Electrical Engineering
      and Computer Sciences

Electrical Engineering and Computer Sciences

COLLEGE OF ENGINEERING

UC Berkeley

Evaluation of Architectural Support for Global Address-Based Communication in Large-Scale Parallel Machines

Arvind Krishnamurthy, Klaus E. Schauser, Chris J. Scheiman, David E. Culler, Katherine Yelick and Randolph Y. Wang

EECS Department
University of California, Berkeley
Technical Report No. UCB/CSD-98-984
January 1998

http://www.eecs.berkeley.edu/Pubs/TechRpts/1998/CSD-98-984.pdf

Large-scale parallel machines are incorporating increasingly sophisticated architectural support for user-level messaging and global memory access. We provide a systematic evaluation of a broad spectrum of current design alternatives based on our implementations of a global address language on the Thinking Machine CM-5, Intel Paragon, Meiko CS-2, Cray T3D, and Berkeley NOW. This evaluation includes a range of compilation strategies that make varying use of the network processor; each is optimized for the target architecture and the particular strategy. We analyze a family of interacting issues that determine the performance tradeoffs in each implementation, quantify the resulting latency, overhead, and bandwidth of the global access operations, and demonstrate the effects on application performance.


BibTeX citation:

@techreport{Krishnamurthy:CSD-98-984,
    Author = {Krishnamurthy, Arvind and Schauser, Klaus E. and Scheiman, Chris J. and Culler, David E. and Yelick, Katherine and Wang, Randolph Y.},
    Title = {Evaluation of Architectural Support for Global Address-Based Communication in Large-Scale Parallel Machines},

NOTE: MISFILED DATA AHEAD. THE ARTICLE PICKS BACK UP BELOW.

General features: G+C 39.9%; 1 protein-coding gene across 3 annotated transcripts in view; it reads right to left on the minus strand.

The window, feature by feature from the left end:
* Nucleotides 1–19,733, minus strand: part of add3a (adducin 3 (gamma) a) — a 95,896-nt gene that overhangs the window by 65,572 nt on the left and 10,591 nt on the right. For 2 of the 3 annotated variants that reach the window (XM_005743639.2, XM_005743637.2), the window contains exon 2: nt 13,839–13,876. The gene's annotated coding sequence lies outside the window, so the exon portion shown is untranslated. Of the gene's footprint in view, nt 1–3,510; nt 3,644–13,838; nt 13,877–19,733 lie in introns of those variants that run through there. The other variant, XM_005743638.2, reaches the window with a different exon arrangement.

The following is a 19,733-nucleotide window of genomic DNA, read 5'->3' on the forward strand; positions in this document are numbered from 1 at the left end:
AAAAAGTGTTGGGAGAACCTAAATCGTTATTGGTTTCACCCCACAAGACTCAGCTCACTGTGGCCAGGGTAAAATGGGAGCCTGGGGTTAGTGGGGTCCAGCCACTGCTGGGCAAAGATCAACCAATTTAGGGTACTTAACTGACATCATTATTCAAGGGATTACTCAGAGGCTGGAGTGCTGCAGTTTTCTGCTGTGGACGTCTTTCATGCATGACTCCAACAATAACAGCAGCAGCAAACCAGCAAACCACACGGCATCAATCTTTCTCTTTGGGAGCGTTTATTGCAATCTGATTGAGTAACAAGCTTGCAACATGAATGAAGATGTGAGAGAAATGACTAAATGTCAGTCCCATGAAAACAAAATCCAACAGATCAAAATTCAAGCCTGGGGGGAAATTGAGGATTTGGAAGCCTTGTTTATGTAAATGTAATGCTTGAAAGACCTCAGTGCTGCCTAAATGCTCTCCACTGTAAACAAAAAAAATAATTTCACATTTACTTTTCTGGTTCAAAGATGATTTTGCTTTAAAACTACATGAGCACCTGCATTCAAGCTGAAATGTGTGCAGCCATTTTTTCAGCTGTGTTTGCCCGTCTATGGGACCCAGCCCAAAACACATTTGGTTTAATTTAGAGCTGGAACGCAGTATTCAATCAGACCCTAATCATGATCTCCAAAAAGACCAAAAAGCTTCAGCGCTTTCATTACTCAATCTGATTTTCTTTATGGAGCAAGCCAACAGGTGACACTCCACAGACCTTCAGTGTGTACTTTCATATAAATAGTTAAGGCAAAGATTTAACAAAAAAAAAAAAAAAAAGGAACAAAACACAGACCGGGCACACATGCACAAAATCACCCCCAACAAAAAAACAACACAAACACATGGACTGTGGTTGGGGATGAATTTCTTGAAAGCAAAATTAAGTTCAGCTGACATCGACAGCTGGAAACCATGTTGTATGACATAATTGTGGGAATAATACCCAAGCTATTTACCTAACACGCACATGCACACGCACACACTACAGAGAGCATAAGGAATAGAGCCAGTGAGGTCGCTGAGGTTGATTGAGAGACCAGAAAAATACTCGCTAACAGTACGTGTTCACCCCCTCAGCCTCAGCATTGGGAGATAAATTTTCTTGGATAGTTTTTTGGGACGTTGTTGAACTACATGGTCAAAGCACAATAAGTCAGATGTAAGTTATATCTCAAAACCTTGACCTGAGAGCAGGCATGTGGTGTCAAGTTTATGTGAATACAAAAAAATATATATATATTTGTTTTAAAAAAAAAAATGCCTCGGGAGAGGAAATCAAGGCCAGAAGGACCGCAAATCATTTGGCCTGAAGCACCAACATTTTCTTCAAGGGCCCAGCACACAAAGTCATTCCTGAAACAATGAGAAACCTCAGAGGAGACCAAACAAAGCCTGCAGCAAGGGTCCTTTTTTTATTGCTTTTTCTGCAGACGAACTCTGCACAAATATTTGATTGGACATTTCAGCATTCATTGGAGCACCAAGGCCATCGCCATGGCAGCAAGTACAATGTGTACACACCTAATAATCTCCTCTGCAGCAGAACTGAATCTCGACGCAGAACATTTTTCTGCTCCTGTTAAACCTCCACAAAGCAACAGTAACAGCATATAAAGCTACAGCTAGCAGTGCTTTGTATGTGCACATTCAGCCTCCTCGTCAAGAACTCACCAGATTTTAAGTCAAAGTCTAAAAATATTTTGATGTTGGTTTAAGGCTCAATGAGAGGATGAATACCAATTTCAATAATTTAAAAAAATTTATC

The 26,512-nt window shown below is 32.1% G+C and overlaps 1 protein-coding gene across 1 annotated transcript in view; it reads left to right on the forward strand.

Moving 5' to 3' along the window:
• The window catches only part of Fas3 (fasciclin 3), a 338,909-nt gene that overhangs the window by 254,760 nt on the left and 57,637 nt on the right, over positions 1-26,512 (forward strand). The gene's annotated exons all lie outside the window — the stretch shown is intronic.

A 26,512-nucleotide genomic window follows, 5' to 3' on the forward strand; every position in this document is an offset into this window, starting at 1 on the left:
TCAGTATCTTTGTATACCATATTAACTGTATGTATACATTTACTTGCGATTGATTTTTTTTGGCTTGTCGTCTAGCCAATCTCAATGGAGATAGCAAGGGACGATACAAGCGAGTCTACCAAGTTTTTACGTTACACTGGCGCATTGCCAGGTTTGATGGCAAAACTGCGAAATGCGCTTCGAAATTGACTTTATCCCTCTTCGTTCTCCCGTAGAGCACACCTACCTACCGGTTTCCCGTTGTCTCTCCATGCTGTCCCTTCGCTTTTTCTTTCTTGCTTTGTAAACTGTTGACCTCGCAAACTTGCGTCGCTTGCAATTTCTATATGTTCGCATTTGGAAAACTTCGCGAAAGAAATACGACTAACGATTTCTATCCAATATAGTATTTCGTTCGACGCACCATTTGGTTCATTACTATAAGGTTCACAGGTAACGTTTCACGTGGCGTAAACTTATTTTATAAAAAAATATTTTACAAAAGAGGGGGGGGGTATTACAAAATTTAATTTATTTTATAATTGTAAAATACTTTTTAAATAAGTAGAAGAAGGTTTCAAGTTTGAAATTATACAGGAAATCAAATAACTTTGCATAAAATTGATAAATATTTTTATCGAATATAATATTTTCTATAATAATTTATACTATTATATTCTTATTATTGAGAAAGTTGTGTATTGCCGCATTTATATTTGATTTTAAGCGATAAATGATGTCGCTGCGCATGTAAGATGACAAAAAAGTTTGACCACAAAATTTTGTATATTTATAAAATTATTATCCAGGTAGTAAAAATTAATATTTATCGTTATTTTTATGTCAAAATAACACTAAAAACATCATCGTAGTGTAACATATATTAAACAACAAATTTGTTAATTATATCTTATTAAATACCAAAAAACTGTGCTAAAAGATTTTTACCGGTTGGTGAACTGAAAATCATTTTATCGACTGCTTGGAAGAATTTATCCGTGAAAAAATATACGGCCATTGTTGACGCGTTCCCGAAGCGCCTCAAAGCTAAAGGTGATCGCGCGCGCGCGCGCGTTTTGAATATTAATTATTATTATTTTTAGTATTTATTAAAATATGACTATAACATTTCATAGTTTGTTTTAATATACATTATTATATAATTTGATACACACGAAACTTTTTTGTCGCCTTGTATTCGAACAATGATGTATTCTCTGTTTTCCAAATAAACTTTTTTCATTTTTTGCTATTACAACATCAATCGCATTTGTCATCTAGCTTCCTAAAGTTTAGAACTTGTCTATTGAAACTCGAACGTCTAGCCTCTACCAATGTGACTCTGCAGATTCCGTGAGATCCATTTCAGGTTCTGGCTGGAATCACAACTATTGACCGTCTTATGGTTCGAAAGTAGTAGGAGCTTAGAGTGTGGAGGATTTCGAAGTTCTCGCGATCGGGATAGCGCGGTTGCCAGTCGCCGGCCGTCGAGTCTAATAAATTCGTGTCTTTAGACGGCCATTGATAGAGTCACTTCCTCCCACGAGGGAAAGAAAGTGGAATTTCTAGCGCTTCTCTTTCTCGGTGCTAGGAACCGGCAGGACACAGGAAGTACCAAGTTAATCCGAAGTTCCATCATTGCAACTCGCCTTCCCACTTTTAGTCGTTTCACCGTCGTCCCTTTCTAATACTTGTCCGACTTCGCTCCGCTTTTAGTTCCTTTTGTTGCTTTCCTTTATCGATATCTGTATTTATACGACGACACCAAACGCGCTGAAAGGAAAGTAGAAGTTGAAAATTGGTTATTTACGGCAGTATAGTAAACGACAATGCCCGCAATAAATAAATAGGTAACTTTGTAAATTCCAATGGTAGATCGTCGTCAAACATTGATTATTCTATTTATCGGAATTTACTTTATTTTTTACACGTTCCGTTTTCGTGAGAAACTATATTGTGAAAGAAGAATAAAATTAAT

Institution = {EECS Department, University of California, Berkeley},
    Year = {1998},
    Month = {Jan},
    URL = {http://www.eecs.berkeley.edu/Pubs/TechRpts/1998/5427.html},
    Number = {UCB/CSD-98-984},
    Abstract = {Large-scale parallel machines are incorporating increasingly sophisticated architectural support for user-level messaging and global memory access. We provide a systematic evaluation of a broad spectrum of current design alternatives based on our implementations of a global address language on the Thinking Machine CM-5, Intel Paragon, Meiko CS-2, Cray T3D, and Berkeley NOW. This evaluation includes a range of compilation strategies that make varying use of the network processor; each is optimized for the target architecture and the particular strategy. We analyze a family of interacting issues that determine the performance tradeoffs in each implementation, quantify the resulting latency, overhead, and bandwidth of the global access operations, and demonstrate the effects on application performance.}
}

EndNote citation:

%0 Report
%A Krishnamurthy, Arvind
%A Schauser, Klaus E.
%A Scheiman, Chris J.
%A Culler, David E.
%A Yelick, Katherine
%A Wang, Randolph Y.
%T Evaluation of Architectural Support for Global Address-Based Communication in Large-Scale Parallel Machines
%I EECS Department, University of California, Berkeley
%D 1998
%@ UCB/CSD-98-984
%U http://www.eecs.berkeley.edu/Pubs/TechRpts/1998/5427.html
%F Krishnamurthy:CSD-98-984